Summer is upon us, and with that many people are traveling for vacation. Many times our furry friends get to come along with us. Whether you are traveling by car or plane, here are some tips to make sure the trip goes smoothly.
Car Trip Tips
- Heat – The first thing to remember about car trips is that the car gets hot VERY QUICKLY when the ac is not running. When you stop for meals, do not leave your pet in the car while you eat, even if it is “only for a minute”. Plan to eat in the car, or stop at pet-friendly places where the pet can eat with you. If your pet is riding in a carrier, make sure they are getting air circulation and are cool enough.
- Potty Breaks – Your furry friends need potty breaks just like we do. With dogs, it is good to walk them anytime you stop to stretch your legs. USE A LEASH. Most of the time you are close to an Interstate, and even the most well-trained dog will sometimes get spooked as a loud semi drives by, causing the dog to bolt. For cats, it is good to let them out of the carrier every few hours and let them roam in the car (NOT OUT OF THE CAR), and give them access to a litter box.
- Car Sickness – If your pet gets car sick (vomits in the car), let us know. There are meds they can take to help alleviate this. Some are OTC, others are prescription we have here. We would be happy to discuss which would be best for your pet.
- Sedation – Some pets are just too amped up or are too frightened to be good passengers. While we try to use this as a last resort, we can offer some mild sedatives to help calm your pet. Be aware, though, that these are not guaranteed to work, and especially in cats can have the opposite effect.
- Some other things to try are a thunder shirt (for mild anxieties) and Dog Appeasing Pheromone (DAP) collars and spray. They also have a cat appeasing pheromone, not sure if they have it in a collar. The cat pheromone comes in a spray to spray in their carrier.
- Getting Ready – If your pet does not ride in a car on a regular basis, it might be wise to take your pet on a few rides around town before the trip. Start with a trip around the block, and gradually increase the distance.
- Restraint – If possible, it is always a good idea for your pet to have some restraint, be it in a carrier or pet seat belt. You can get gates that keep them in the back seat. This prevents them from jumping on you and causing a wreck, as well as keeps them from flying everywhere in the event of a wreck.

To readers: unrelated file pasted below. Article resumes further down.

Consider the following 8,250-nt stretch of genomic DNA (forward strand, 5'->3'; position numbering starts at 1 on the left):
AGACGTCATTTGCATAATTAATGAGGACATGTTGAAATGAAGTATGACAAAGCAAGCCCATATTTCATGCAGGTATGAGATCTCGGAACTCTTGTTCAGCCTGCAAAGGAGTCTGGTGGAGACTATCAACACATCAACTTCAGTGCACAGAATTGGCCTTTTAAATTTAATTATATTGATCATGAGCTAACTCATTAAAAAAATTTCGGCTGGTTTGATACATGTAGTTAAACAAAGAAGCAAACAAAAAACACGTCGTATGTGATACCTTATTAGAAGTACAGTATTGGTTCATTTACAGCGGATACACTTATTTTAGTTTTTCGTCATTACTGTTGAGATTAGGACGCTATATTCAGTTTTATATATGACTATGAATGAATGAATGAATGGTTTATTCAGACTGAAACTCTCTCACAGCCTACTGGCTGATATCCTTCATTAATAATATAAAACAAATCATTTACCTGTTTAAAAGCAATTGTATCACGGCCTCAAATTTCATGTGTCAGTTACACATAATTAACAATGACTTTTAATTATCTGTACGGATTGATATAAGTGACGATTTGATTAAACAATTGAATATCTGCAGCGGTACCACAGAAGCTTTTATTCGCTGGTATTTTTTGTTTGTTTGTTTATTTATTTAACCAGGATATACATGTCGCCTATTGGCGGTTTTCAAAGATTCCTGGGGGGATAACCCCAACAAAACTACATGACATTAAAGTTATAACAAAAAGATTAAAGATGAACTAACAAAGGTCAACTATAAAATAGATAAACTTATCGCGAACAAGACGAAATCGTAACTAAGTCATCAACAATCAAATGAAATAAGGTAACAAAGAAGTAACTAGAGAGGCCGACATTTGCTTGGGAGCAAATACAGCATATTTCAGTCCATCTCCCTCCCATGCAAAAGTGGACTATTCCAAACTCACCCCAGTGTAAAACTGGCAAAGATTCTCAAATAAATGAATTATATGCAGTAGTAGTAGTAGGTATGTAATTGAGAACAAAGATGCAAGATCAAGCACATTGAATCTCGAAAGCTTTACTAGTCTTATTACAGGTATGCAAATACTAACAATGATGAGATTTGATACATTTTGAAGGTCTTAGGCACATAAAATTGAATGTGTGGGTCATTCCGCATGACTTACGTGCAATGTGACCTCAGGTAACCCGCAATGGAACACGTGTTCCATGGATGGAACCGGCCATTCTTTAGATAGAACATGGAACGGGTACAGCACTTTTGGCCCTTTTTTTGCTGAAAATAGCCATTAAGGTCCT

Airplane Trip Tips
- Be Prepared – The number 1 thing you must do for your pet to fly is KNOW THE AIRLINES REQUIREMENTS. These differ from airline to airline. You need to know what paperwork, what vaccines, and where your pet can ride. Often small pets can ride with you, but there are restrictions on the size of carrier. Also, not all carriers are airline-approved. Contact the airline as soon as you know you are flying as some of the requirements are time-sensitive.
- Make sure your pet has plenty of warm blankets, etc, if flying in the winter, and plenty of air circulation if flying in the summer.
- Sedation – Again, we can offer some mild sedation for traveling, but this is a last resort.
- Snub-nosed Pets – If your pet is a brachycephalic, or snub-nosed breed (English Bulldog, Pug, Persian cat), they are more susceptible to heat and stress issues due to their increased difficulty in breathing (breathing is a dog and cat’s main way to cool themselves). It might be better to board these pets or hire a sitter.
General Pet Traveling Tips
- Medications – If your pet is on medication, especially medication for a chronic condition, make sure you have enough to make it through the trip. Getting a refill is often not as simple as us calling it into a pharmacy.
- Records – Keep an updated copy of your pet’s vaccine records with you. We are happy to provide one, just drop by. Also, make sure you have an up-to-date rabies tag and ID tag for your pet, with current contact information.
- Vaccines – On that note, make sure your pet is up to date on vaccines. Many hotels, daycares, etc. require up-to-date vaccines.
- Veterinarian – Make sure to carry your veterinarian’s contact information. Also, there are several places to look for emergency veterinarians along your travel route (see the AVMA link below).
For more really good information about traveling with your pet, check out AVMA and scroll down to the “out and about” section.
One last thing. If you are planning on boarding your pet while you travel, please book the space as soon as you can. This goes double for holidays. We fill up fast, and finding a last minute place for your pet before a holiday can be difficult and expensive (often the only places with last minute space are the high-end boutique boarding facilities).